On your AR-15 journey you’ll likely find situations where you’ll be offered forged or billet lowers in your platforms. This is true if you’re building an AR-15 or buying one off the shelf. The billet vs forged debate really isn’t something we hear a lot about. We’ll dive into the differences and give you a better idea on its manufacturing process and what that might mean to you.
What is a lower receiver?
A lower receiver is the lower portion of the AR-15 (or AR-10). When you push out the takedown pins on a rifle, it’ll separate the rifle into two parts. The upper receiver and lower receiver. We’re discussing lower receivers today.
The lower receiver can be in a few different states. A lower receiver can be stripped, partially complete, and complete.
Most people don’t call it partially complete – they’ll say it’s missing a part. Typically the missing part is the FCG (fire control group) or “trigger”.
What are the different states for lower receivers?
Receivers are a machined or forged piece of metal that does not have any parts installed
Read: What’s the best AR-15 stripped lower?
Receivers are a work in progress, typically missing a part from the full parts kit. You’ll usually see the FCG missing in these lower receivers.
All lower parts kit parts are installed along with a buffer, buffer spring, and buffer tube. It may or may not have a stock or brace on it.
How do I get a lower receiver?
To purchase a lower receiver, you’ll need to find one at your local FFL Dealer, an online gun dealer’s website, or a place like GunBroker. If you’re not purchasing from a local licensed gun dealer, you’ll need to have your lower shipped to a FFL (federal firearms license) dealer or “gun dealer”. These cannot ship direct to your home.
Your FFL dealer will know the local laws governing the purchase of a lower receiver.
What is a billet lower receiver?
A billet lower receiver is a receiver machined from a block of high grade aluminum alloy. The machining process mills the aluminum block with very tight tolerances. Some manufacturers are better than others of course – but in order for it to work properly – it must meet a minimum standard.
Machining on these lower receivers are totally dependent on the designer’s tastes and creativity. Spike’s Tactical has some beautifully designed billet lowers that will give your rifle a custom look.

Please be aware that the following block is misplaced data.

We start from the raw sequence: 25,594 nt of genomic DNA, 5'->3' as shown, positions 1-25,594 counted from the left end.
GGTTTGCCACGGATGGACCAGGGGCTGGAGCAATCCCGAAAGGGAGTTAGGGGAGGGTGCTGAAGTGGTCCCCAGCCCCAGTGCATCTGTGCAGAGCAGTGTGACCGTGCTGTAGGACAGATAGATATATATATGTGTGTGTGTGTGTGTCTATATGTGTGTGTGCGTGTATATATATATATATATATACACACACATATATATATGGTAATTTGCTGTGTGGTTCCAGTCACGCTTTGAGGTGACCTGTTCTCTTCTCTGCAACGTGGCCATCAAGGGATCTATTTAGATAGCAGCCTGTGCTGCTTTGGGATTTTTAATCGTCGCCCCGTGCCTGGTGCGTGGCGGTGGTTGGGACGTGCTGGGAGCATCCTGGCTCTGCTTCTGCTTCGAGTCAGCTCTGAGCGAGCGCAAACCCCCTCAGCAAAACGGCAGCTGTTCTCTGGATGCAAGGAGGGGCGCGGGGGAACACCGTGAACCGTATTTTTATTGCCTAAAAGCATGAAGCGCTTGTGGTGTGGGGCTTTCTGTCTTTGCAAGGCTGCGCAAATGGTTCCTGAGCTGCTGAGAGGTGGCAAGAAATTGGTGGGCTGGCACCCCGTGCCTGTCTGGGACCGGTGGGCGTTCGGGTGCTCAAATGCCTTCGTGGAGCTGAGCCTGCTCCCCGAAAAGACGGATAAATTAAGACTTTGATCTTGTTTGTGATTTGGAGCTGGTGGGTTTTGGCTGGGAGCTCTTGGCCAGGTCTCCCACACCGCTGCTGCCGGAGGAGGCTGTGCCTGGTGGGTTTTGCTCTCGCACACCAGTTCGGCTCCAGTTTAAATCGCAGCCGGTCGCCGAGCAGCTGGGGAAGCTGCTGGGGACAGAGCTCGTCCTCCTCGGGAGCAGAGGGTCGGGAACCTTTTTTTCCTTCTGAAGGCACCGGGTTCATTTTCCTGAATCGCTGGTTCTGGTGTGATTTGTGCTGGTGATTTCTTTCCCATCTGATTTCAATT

How are billet lower receivers made?
These lower receivers are precision CNC machined to tight tolerances to deliver a fully functional and quality product. A small 1/1,000,000 off in either direction could cause malfunctions or make the rifle too “rattly” – as in the upper receiver and lower receiver don’t fit properly.
Because of the long cnc machining process, the skilled machinists running the machines, and the possibility for damages/rework – these stripped lowers are typically higher cost than the forged lowers.
What is a forged lower receiver?
Affordable forged lowers are forged through a hammering process from a block of high grade aluminum . Because of the forging process, forged lowers are typically lighter than billet lowers. They are also said to be much tougher than billet lowers.
Mil spec M16 and M4 platforms are usually made with a forged lower receiver.f
These are your standard lower receivers and can be found much more easily than the billet receivers. The billet lower will typically have an integrated handguard, whereas the forged lower will require a trigger guard.
How are forged lower receivers made?
The forged lower is made from a solid block of high grade aluminum alloy. It’s super heated and hammered into shape.
These are the most common lowers because they are mil spec – the military uses this type of lower in its M16 and M4 platforms.
We always suggest caution when building with a forged lower – installing the trigger guard can lead to damage of the lower.
Which lowers are better?
80% Arms described it best when they asked, which is better? As far as function – the lowers will both perform well. The billet lowers will usually cost more due to the the machinist use of the CNC machine.
Aero Precision sells both a forged and billet lower receiver. Here is their explanation of the two platforms.
But 80% Arms makes a great argument, do you buy steel ammunition because it’s $0.02/round cheaper than brass? Is it worth that much to you? The forged lower will be the most cost effective. However, we prefer using a billet lower to reduce the chance of breaking the trigger guard. If you’re confident in your skills – this shouldn’t be an issue.